TSB parent, Spain's Banco Sabadell, has signed a €1bn group deal with IBM to build and run its entire banking infrastructure via a private cloud among a raft of other services – the outage-hit UK arm has told The Register.
The decade-long agreement will provide a much needed shot in the arm for Big Blue's hard pressed Global Technology Services (GST), and is designed to shore up TSB online banking services.
A senior TSB spokesperson told us the contract means "IBM will be the main provider around technology services and our cloud strategy", and confirmed the nine-figure valuation penned by Sabadell.
She was unable to confirm the cost element for TSB, but estimated it at millions of pounds.
Under the tie-up, IBM will create and host a private cloud that runs TSB's core banking platforms with all of the infrastructure operated and managed by IBM "under supervision by TSB," the bank said.
"All core banking channels and applications, including ATMs, internet banking, mobile banking and high street branches will now run on a unified platform," TSB added. The idea is to bolster the "resilience" of service provision for customers and bring "cloud native services" to market.
Red Hat OpenShift tech will be used to deploy on-container architecture, and new cloud native apps will be deployed, TSB added.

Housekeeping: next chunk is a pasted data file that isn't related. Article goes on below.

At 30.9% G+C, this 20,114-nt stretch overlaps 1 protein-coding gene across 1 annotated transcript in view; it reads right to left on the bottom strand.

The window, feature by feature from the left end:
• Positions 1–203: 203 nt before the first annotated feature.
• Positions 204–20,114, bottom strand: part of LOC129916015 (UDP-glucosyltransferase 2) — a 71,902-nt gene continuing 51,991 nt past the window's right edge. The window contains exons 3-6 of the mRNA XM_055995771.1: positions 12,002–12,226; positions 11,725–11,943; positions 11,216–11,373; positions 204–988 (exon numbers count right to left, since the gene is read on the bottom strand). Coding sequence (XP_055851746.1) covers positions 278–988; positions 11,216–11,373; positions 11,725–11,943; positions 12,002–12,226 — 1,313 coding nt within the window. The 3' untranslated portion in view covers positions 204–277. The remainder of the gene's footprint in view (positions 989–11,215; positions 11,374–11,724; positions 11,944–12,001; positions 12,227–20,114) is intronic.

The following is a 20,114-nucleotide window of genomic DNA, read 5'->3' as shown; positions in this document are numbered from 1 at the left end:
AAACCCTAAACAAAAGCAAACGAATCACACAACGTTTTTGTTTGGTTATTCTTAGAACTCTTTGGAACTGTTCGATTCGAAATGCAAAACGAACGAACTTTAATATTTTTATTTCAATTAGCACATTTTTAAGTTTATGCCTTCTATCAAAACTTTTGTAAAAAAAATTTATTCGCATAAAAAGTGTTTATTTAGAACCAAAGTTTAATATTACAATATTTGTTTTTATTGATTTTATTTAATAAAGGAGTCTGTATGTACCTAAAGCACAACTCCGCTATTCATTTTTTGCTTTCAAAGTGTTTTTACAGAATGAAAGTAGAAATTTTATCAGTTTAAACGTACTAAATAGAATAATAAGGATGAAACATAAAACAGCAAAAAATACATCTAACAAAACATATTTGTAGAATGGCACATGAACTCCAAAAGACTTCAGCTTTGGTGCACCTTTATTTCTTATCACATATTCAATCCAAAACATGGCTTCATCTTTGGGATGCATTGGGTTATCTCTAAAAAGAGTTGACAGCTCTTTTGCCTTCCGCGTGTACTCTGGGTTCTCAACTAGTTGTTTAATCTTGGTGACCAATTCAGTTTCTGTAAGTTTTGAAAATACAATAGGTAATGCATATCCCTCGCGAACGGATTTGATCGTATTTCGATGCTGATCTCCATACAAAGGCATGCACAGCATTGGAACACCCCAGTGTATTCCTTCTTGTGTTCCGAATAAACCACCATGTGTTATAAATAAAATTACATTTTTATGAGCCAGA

In a statement sent to us, IBM UK and Ireland GST general manager Tosca Colangeli, said: "As the financial services industry continues its rapid digital transformation, banks need a reliable, resilient and secure technology environment to meet the needs of customers and address complex security and regulatory environments."
The same work will be done by IBM across the Banco Sabadell group.
TSB suffered the mother of all IT meltdowns in April 2018 when it was upgrading systems and switching customers' data from former owner Lloyds Banking Group's data centre to Sabadell.
UK banking was struck by one IT fail every day for most of 2018READ MORE
The project was famously botched leaving 1.9 million customers locked out of their accounts. TSB turned to IBM for help. Subsequent compensation to customers that fell victim to fraud was then paid by TSB - and the whole debacle cost CEO Paul Pester his job – and the bank £200m.
A 262-page incident report was published in November, following an independent investigation by law firm Slaughter and May, which concluded stronger oversight of suppliers was needed, and found 2,000 defects related to testing when the system went live all those months earlier.
Today's investment is part of the improvement plan to consolidate IT ops and suppliers. We understand TSB will have other suppliers with BT still providing telephony and terminals for small businesses coming from Jack Dorsey's fin-tech firm, Square.
The spokesperson confirmed TSB will open a Technology Centre in Edinburgh in April and is hiring now. The 100 roles will include technical specialists, data engineers and analysts and IT run specialists.
Banks came under fire last year from both the Bank of England and the Treasury Committee over crap banking IT. The FCA said the number of IT incidents was up by 187 per cent in 2018 on the prior year and 65 per ent of them occurred in retail banking.
If IBM can sustainably improve TSB's services, customers will cheer, and IBM shareholders will also be pleased to see a chunky deal signed by Big Blue, which has seen its revenues collapse by tens of billions of dollars since 2011 – when CEO, president and chairman Ginni Rometty took over. ®